I agree. But that’s exactly why Rand’s ideal is a floating abstraction. She doesn’t distinguish between historical capitalism and ideal capitalism. Since they are mutually exclusive concepts, then to conceive of them together is to conceive of something that CANNOT have an existing referent.

      • MBH January 21, 2010 at 11:53 am #

        If you wanted to, you could argue that in another possible world, ideal capitalism and historical capitalism coincide. But Rand — as far as I can tell — seems to imply that she’s talking about this world. And in this world, that’s not the case.

  4. Roderick January 21, 2010 at 1:11 am #

    Brian Doherty discusses my article over at Hit & Run. The talkback section is … much as usual.

    • JOR January 21, 2010 at 1:19 pm #

      Just when I was starting to think that the comments section on Mises.org was worse…

  5. Mike January 21, 2010 at 7:30 pm #

    Bryan Caplan also comments on the article:


    • MBH January 21, 2010 at 8:19 pm #

      People still make these arguments? Really?

      • Aster January 21, 2010 at 9:25 pm #

        Sadly, they do. And I just lost much of my respect for Bryan Caplan.

        Caplan’s citation of the Bell Curve is revealing enough, to say the least. I heard precisely the same kinds of arguments around my father’s dinner table, except with more emphasis that the justice of the marketplace has revealed Nature in the inferiority of women and brown people, rather than poor people. I’ve always found it strange that invocations of meritocracy almost always seem to come from people defending what are conventional rather than rational orders of merit, and it’s always about how the market rewards native superiority, rather than chosen or learned excellence.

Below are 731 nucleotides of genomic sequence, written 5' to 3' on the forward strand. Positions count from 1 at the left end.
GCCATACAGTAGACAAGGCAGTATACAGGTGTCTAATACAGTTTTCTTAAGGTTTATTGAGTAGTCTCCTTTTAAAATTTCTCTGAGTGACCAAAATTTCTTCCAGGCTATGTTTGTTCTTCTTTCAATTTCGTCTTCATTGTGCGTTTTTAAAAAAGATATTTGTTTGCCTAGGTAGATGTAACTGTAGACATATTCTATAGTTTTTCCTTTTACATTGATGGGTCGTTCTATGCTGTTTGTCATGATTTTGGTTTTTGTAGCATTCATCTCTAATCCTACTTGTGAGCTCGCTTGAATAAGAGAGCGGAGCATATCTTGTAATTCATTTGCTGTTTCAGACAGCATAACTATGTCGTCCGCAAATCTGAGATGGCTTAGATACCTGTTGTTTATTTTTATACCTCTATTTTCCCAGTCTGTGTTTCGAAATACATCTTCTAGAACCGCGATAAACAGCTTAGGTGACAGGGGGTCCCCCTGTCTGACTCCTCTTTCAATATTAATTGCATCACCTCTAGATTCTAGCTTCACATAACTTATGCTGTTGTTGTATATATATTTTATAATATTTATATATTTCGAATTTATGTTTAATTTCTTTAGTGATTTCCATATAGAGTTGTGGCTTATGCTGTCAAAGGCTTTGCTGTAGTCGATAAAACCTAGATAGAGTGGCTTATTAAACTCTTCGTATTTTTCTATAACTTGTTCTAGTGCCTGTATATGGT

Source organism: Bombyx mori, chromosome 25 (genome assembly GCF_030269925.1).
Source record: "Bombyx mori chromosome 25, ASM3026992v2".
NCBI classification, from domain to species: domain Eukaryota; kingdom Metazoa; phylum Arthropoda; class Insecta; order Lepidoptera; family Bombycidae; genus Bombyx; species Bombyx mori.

The mature Rand at least emphasised that the most important distinctions among men and women were between those who chose to think and aspire to greatness, and was often aware that those most hung up on unchosen superficialities such as race and parentage were those who had the least to be genuinely proud of. The trouble is that Rand advocated genuine meritocracy but combined it with a worshipful admiration for the American capitalist class – and her followers have embraced not her individualism but the classism she wrapped around it.

    • johanna January 21, 2010 at 8:36 pm #

      Good lord … at least the comments at H&R made me laugh ….

      • JOR January 22, 2010 at 2:29 pm #

        I dunno. The guy who asked why Roderick hasn’t started a business, if he’s so smart, made me actually laugh out loud.

  6. Sheldon Richman January 22, 2010 at 7:55 am #

    Fantastic article. I have just one correction. I don’t prefer the term “socialism” for the free-market alternative. That would confuse people. What I’ve said is that in a linguistically ideal world, there would be two broad categories of political philosophy: socialism and statism. The freed market would be a form of socialism in that case.